Wittgenstein: Connections and Controversies

By P. M. S. Hacker | Go to book overview

Preface

The interpretation of the writings of Ludwig Wittgenstein has occupied many philosophers for some decades and will doubtless occupy many more for further decades. This is in part due to the fecundity of his thought, to its ability to shed light on so many problems of philosophy and on different aspects of particular problems. But there are other reasons too.

First, while his style, both in the Tractatus and in his quite different later writings, is simple and powerful, it makes scant concessions to his readers. As he remarked in the Preface to the Investigations, it was not part of his purpose 'to spare other people the trouble of thinking'. He had a craving for the erlösende Wort, the redeeming word that would unlock a philosophical problem, go to the heart of a conceptual difficulty, and show how the knotted threads of our understanding are to be disentangled. Having found a form of expression that achieves that, he was loath to spell out the detailed implications that ensue—preferring to retain the power of concisely expressed insight rather than to water it down with what evidently appeared to him pedestrain elaboration. This makes formidable demands upon his readers. That is one reason why the surviving Nachlass is an indispensable tool for the interpretation of his thought. For there one can often find the dozens of pages of struggle that lead up to, and shed light on, the one or two sentences constituting the remark that is the final expression of his thought on the matter.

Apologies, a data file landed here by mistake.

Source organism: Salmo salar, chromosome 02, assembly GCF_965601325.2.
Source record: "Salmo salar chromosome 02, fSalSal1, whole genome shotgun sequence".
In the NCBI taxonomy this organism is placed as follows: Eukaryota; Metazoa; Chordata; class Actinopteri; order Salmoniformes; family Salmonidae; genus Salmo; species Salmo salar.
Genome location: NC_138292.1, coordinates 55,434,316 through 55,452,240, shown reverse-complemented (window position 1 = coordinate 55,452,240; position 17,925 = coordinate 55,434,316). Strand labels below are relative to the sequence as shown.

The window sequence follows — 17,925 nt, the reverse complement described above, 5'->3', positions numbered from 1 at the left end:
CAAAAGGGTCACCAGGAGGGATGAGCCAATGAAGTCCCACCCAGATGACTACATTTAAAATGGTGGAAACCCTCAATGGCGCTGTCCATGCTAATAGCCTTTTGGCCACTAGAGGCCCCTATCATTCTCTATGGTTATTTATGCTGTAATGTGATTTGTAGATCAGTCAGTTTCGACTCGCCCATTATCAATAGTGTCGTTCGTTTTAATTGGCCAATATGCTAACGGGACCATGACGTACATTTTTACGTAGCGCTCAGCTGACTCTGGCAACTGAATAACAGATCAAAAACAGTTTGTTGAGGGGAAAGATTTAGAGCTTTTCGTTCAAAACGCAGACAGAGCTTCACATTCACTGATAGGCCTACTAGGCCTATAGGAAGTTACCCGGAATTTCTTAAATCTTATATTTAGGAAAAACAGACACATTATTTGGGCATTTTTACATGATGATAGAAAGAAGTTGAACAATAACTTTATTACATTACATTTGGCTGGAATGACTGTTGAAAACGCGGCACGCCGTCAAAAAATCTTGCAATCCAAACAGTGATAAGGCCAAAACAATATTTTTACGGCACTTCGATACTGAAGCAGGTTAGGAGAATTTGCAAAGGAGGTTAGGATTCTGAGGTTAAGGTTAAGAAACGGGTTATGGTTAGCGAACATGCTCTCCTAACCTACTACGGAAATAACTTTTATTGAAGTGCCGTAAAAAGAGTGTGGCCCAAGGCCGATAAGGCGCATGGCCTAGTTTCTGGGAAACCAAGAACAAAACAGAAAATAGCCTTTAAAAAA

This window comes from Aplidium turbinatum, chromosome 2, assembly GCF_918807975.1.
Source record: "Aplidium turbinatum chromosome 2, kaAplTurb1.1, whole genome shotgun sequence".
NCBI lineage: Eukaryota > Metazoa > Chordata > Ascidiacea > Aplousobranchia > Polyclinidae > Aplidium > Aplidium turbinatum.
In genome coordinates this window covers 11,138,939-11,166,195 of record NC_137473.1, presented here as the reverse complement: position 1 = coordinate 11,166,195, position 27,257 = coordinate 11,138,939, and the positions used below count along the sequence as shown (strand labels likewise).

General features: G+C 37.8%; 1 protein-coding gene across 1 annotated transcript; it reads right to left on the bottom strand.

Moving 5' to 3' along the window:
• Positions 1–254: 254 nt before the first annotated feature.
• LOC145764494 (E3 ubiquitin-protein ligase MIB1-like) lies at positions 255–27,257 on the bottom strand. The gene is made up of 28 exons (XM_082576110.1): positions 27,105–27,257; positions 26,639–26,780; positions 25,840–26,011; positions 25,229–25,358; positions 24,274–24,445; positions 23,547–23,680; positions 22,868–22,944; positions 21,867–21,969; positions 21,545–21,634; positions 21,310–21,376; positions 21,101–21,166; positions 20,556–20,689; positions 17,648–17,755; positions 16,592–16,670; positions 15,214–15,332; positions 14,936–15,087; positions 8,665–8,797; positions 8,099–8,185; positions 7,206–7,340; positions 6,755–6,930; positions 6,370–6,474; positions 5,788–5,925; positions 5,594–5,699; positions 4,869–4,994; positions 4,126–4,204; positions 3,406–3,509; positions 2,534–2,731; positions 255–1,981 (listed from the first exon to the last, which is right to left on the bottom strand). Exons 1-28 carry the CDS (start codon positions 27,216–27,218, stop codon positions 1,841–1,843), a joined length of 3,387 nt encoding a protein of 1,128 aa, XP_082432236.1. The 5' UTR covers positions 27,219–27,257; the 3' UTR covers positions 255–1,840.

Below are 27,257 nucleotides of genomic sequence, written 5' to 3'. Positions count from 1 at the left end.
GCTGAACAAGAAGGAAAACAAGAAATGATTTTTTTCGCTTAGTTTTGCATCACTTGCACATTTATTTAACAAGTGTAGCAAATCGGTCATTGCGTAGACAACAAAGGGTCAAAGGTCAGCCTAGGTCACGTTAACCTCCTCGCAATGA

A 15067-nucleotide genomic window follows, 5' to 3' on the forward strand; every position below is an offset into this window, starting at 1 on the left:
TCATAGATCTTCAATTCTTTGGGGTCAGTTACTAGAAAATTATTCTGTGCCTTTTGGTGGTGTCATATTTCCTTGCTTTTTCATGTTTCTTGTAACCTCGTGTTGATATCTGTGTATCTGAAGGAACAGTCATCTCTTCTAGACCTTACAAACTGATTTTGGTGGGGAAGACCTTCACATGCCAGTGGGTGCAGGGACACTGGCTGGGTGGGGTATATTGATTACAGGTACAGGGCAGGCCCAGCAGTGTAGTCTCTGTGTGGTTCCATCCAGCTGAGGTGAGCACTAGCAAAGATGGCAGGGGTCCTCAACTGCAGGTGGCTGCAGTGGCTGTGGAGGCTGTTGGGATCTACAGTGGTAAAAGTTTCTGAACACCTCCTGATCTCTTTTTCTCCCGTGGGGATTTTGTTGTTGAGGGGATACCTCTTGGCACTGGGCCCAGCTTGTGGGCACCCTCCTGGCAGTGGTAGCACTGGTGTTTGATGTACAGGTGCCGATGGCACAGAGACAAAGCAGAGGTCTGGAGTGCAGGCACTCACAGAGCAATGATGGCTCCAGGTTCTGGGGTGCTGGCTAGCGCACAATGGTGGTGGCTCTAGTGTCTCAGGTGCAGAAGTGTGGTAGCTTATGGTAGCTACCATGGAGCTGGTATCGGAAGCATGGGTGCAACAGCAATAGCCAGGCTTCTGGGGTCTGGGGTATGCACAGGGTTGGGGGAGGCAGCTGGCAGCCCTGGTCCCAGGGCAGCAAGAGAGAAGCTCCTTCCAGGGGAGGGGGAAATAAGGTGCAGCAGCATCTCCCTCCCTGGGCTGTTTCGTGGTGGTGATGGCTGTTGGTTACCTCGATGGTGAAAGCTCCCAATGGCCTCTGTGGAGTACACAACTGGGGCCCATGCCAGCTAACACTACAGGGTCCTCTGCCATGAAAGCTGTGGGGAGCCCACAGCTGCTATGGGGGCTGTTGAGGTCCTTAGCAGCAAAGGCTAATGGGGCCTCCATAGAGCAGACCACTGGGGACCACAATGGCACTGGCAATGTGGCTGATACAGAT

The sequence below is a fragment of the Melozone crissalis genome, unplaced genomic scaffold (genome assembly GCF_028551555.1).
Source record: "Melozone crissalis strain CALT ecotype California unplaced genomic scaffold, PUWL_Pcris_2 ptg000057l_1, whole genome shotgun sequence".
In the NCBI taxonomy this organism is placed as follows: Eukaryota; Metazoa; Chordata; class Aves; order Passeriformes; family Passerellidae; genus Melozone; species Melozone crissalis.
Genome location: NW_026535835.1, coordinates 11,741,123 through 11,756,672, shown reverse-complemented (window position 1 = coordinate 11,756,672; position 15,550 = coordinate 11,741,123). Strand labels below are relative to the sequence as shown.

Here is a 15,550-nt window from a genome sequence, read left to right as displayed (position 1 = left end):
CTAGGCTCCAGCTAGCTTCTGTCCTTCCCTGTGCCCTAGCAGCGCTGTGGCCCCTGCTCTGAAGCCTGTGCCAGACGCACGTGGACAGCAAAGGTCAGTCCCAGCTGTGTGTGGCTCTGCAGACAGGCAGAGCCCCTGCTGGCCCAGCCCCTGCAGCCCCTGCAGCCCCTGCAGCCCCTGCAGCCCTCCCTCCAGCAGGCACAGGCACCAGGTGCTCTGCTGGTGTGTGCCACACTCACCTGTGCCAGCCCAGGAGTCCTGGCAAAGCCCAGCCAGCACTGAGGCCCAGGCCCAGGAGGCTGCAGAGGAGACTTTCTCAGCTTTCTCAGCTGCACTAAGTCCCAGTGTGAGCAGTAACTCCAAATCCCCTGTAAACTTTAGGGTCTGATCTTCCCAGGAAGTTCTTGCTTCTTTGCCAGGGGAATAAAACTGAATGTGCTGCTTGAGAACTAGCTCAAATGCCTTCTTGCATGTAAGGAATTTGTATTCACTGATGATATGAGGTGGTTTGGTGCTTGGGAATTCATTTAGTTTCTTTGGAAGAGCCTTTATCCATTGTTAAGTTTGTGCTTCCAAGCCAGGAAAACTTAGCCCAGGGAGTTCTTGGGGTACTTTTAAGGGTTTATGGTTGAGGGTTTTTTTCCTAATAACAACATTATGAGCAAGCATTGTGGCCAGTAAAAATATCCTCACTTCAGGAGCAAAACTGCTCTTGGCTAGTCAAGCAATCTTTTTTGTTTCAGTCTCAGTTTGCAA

Secondly, Wittgenstein is unique in the history of philosophy in having produced two powerful complete philosophical world-pictures crystallized respectively in the Tractatus and the Investigations. How precisely these stand to each other, how much continuity and how much change there are between the two philosophies, will very likely be a perennial source of controversy, as one reader observing, as it were, the bridges between two land masses will note the connections between them, while another will be overwhelmingly impressed by the gulf that separates them.

Thirdly, each of his great masterpieces presents profound difficulties of interpretation quite apart from their forms of expression and compression. The Tractatus cannot be understood without familiarity with the works of Frege and Russell, to which it is a critical, and indeed

-viii-

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